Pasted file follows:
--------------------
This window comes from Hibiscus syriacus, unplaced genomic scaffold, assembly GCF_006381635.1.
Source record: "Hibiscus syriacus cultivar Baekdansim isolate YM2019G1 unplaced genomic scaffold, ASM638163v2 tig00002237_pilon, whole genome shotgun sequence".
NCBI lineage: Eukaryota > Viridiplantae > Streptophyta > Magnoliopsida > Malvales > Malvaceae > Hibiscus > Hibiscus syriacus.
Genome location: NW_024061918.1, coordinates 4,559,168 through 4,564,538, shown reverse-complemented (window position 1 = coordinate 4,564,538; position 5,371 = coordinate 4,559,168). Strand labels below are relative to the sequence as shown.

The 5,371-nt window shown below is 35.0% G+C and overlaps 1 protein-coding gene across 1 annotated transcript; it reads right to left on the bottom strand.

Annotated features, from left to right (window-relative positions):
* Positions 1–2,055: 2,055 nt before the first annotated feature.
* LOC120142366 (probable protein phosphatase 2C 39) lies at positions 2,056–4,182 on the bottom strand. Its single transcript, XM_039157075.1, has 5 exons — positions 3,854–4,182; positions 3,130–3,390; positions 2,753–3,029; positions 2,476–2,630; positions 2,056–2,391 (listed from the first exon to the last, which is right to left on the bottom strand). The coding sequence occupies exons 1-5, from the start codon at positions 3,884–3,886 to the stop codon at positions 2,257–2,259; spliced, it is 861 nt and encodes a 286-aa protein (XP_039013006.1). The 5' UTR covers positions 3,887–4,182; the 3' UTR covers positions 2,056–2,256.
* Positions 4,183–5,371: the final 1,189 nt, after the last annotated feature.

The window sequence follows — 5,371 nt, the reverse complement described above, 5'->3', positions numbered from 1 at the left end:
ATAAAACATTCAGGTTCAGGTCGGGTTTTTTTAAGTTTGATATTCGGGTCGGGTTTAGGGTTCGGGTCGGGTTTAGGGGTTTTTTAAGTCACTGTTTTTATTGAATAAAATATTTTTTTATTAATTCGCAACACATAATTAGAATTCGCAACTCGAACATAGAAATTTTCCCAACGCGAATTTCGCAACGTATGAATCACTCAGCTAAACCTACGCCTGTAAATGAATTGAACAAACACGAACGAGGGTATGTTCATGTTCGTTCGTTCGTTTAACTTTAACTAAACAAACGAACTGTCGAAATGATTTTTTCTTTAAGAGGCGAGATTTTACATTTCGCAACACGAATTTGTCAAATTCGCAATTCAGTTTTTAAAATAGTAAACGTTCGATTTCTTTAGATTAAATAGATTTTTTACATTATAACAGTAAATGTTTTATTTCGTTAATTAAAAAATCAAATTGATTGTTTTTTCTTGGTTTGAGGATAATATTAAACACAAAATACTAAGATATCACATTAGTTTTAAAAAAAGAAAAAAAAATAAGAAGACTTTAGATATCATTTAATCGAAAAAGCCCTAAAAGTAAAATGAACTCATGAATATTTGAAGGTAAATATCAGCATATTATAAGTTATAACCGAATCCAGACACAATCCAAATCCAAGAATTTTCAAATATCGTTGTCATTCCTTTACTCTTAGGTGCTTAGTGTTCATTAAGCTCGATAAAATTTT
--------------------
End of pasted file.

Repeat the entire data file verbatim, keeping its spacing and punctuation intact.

This window comes from Hibiscus syriacus, unplaced genomic scaffold, assembly GCF_006381635.1.
Source record: "Hibiscus syriacus cultivar Baekdansim isolate YM2019G1 unplaced genomic scaffold, ASM638163v2 tig00002237_pilon, whole genome shotgun sequence".
NCBI lineage: Eukaryota > Viridiplantae > Streptophyta > Magnoliopsida > Malvales > Malvaceae > Hibiscus > Hibiscus syriacus.
Genome location: NW_024061918.1, coordinates 4,559,168 through 4,564,538, shown reverse-complemented (window position 1 = coordinate 4,564,538; position 5,371 = coordinate 4,559,168). Strand labels below are relative to the sequence as shown.

The 5,371-nt window shown below is 35.0% G+C and overlaps 1 protein-coding gene across 1 annotated transcript; it reads right to left on the bottom strand.

Annotated features, from left to right (window-relative positions):
* Positions 1–2,055: 2,055 nt before the first annotated feature.
* LOC120142366 (probable protein phosphatase 2C 39) lies at positions 2,056–4,182 on the bottom strand. Its single transcript, XM_039157075.1, has 5 exons — positions 3,854–4,182; positions 3,130–3,390; positions 2,753–3,029; positions 2,476–2,630; positions 2,056–2,391 (listed from the first exon to the last, which is right to left on the bottom strand). The coding sequence occupies exons 1-5, from the start codon at positions 3,884–3,886 to the stop codon at positions 2,257–2,259; spliced, it is 861 nt and encodes a 286-aa protein (XP_039013006.1). The 5' UTR covers positions 3,887–4,182; the 3' UTR covers positions 2,056–2,256.
* Positions 4,183–5,371: the final 1,189 nt, after the last annotated feature.

The window sequence follows — 5,371 nt, the reverse complement described above, 5'->3', positions numbered from 1 at the left end:
ATAAAACATTCAGGTTCAGGTCGGGTTTTTTTAAGTTTGATATTCGGGTCGGGTTTAGGGTTCGGGTCGGGTTTAGGGGTTTTTTAAGTCACTGTTTTTATTGAATAAAATATTTTTTTATTAATTCGCAACACATAATTAGAATTCGCAACTCGAACATAGAAATTTTCCCAACGCGAATTTCGCAACGTATGAATCACTCAGCTAAACCTACGCCTGTAAATGAATTGAACAAACACGAACGAGGGTATGTTCATGTTCGTTCGTTCGTTTAACTTTAACTAAACAAACGAACTGTCGAAATGATTTTTTCTTTAAGAGGCGAGATTTTACATTTCGCAACACGAATTTGTCAAATTCGCAATTCAGTTTTTAAAATAGTAAACGTTCGATTTCTTTAGATTAAATAGATTTTTTACATTATAACAGTAAATGTTTTATTTCGTTAATTAAAAAATCAAATTGATTGTTTTTTCTTGGTTTGAGGATAATATTAAACACAAAATACTAAGATATCACATTAGTTTTAAAAAAAGAAAAAAAAATAAGAAGACTTTAGATATCATTTAATCGAAAAAGCCCTAAAAGTAAAATGAACTCATGAATATTTGAAGGTAAATATCAGCATATTATAAGTTATAACCGAATCCAGACACAATCCAAATCCAAGAATTTTCAAATATCGTTGTCATTCCTTTACTCTTAGGTGCTTAGTGTTCATTAAGCTCGATAAAATTTT